Philadelphia's original City Hall was located at 2nd and Market Streets. When the Independence Hall complex was completed, the building was moved to 5th and Chestnut Streets.The decision to build a new city hall was also based on the changing nature of the city. The city and county were consolidated in 1854, doubling the population of Philadelphia. Old City Hall, a modest, two-story building, could no longer meet the needs of the growing city, and in 1871, the current location was chosen by popular vote.
Philadelphia has a long history as one of the nation's most important cities. In the late 1800s, the city had aspirations of once again becoming America's most important urban area, and when construction of City Hall began, no expense was spared. Planners wanted a grand building to reflect the city's status. It was built in the French Second Empire style, which was popular at the time. It was a massive undertaking--the building has 14.5 acres of floor space and almost 700 rooms. More than 88 million bricks were used in the construction and the granite base of the tower has walls that are 22 feet thick in places. Construction of the building stretched into the next century, eventually taking thirty years and reaching a cost of almost $25 million.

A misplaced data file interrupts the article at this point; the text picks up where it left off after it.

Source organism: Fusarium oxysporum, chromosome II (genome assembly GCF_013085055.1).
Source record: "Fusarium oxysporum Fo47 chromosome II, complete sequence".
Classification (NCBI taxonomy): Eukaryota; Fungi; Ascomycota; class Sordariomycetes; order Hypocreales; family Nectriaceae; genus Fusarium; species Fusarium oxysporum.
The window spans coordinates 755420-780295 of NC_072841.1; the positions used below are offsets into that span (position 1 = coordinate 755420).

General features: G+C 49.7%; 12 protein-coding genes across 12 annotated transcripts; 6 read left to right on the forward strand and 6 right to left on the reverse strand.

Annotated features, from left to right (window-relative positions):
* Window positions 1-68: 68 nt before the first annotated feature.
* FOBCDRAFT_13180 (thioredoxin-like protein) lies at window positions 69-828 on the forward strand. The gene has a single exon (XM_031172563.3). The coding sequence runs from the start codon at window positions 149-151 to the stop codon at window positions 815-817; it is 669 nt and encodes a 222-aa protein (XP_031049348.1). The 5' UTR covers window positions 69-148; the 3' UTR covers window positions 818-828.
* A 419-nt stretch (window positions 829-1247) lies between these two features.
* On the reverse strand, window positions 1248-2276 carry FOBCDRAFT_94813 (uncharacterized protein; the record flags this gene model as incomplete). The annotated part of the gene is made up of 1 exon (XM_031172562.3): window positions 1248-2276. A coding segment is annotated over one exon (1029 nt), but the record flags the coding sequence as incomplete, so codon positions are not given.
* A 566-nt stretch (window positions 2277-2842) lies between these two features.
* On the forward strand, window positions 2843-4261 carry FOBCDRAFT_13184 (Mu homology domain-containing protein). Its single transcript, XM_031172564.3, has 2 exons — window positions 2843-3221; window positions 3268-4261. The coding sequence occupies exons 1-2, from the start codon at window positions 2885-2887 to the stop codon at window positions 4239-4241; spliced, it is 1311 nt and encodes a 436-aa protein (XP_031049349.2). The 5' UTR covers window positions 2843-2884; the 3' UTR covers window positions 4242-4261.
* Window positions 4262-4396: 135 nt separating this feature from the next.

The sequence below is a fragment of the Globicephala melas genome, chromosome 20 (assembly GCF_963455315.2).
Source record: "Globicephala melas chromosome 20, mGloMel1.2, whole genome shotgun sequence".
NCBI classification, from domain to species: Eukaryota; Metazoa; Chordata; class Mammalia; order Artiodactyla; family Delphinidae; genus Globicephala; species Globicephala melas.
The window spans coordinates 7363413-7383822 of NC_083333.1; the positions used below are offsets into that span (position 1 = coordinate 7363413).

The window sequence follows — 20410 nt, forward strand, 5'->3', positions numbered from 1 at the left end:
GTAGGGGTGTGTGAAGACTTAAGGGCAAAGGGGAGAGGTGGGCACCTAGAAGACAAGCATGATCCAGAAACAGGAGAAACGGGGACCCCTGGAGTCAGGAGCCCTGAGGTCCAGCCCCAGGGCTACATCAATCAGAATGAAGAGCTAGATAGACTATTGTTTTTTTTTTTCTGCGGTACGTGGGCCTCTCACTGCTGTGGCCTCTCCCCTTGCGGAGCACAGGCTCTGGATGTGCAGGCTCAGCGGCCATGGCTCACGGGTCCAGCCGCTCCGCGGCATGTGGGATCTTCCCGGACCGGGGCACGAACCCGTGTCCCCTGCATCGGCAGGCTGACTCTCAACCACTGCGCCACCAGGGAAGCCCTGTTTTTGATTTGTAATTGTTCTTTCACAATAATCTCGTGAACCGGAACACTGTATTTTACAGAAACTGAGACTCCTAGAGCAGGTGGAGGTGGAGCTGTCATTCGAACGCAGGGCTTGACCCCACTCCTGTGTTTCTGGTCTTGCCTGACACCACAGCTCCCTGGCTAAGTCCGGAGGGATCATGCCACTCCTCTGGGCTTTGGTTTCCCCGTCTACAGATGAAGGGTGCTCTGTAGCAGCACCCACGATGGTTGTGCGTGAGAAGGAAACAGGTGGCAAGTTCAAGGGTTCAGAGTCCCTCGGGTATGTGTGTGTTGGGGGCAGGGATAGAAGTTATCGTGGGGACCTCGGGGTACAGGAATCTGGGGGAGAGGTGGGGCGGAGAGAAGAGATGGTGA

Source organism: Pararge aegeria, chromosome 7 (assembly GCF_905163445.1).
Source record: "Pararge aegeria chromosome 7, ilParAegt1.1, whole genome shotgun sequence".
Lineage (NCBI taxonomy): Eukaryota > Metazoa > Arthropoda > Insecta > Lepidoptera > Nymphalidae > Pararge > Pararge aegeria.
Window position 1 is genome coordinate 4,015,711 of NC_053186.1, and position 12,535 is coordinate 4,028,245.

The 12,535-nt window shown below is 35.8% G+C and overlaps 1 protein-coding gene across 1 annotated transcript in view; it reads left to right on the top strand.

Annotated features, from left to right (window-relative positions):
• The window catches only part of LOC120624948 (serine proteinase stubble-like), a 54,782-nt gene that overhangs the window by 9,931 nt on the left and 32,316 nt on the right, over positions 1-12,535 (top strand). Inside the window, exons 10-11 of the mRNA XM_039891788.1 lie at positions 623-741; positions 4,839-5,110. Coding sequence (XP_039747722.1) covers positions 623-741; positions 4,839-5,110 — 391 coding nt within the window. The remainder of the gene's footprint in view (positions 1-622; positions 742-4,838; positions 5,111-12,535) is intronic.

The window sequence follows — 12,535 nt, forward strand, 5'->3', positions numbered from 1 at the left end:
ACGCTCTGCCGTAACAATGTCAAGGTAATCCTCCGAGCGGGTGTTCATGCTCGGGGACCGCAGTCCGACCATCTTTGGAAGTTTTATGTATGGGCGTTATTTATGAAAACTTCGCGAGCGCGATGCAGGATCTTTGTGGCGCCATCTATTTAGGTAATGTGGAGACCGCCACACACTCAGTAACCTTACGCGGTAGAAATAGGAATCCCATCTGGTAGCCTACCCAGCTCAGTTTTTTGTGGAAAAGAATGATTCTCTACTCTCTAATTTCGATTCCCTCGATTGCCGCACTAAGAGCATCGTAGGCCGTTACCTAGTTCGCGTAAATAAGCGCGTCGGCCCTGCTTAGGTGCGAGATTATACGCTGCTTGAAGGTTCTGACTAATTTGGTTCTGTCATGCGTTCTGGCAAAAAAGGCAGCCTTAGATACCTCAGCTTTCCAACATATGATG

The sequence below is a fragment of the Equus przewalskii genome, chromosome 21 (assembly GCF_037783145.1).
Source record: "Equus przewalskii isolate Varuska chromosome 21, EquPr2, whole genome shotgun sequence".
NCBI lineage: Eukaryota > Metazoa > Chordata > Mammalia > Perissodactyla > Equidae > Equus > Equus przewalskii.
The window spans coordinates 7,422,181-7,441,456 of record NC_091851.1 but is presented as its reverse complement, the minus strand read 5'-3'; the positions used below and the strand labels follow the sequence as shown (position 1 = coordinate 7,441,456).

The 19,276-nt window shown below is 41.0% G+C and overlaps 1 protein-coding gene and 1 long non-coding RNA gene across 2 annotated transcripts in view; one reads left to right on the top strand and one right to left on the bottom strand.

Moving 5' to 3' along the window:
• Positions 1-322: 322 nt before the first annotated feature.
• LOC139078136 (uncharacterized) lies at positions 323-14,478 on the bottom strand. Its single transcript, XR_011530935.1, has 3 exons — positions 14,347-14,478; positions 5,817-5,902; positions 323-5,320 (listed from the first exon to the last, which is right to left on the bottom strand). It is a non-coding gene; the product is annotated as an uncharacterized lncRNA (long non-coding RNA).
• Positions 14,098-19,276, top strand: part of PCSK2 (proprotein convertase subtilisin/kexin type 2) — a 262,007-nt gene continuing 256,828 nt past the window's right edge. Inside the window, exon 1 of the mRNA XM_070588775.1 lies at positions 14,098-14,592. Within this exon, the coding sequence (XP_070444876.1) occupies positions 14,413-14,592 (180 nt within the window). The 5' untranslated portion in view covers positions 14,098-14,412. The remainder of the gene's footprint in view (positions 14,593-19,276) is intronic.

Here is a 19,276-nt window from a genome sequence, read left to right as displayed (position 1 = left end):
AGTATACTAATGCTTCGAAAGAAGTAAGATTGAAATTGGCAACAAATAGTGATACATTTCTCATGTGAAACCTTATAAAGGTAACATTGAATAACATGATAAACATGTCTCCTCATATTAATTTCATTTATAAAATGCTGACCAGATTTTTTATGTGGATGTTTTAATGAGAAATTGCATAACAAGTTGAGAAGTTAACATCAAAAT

The building's designers intended that it would be the tallest in the world, but the slow pace of construction meant that it had been surpassed by the Eiffel Tower and the Washington Monument when it was complete. With the addition of the 37-foot statue of William Penn at the top, however, it was--for a time--the tallest occupied building in the world. It remained the tallest building in Philadelphia until 1987 when One Liberty Place took the title. The remarkable structure can still claim to be the largest municipal building in the United States, however, with more rooms than the US Capitol. City Hall is listed on the National Register of Historic Places and is also a National Historic Landmark.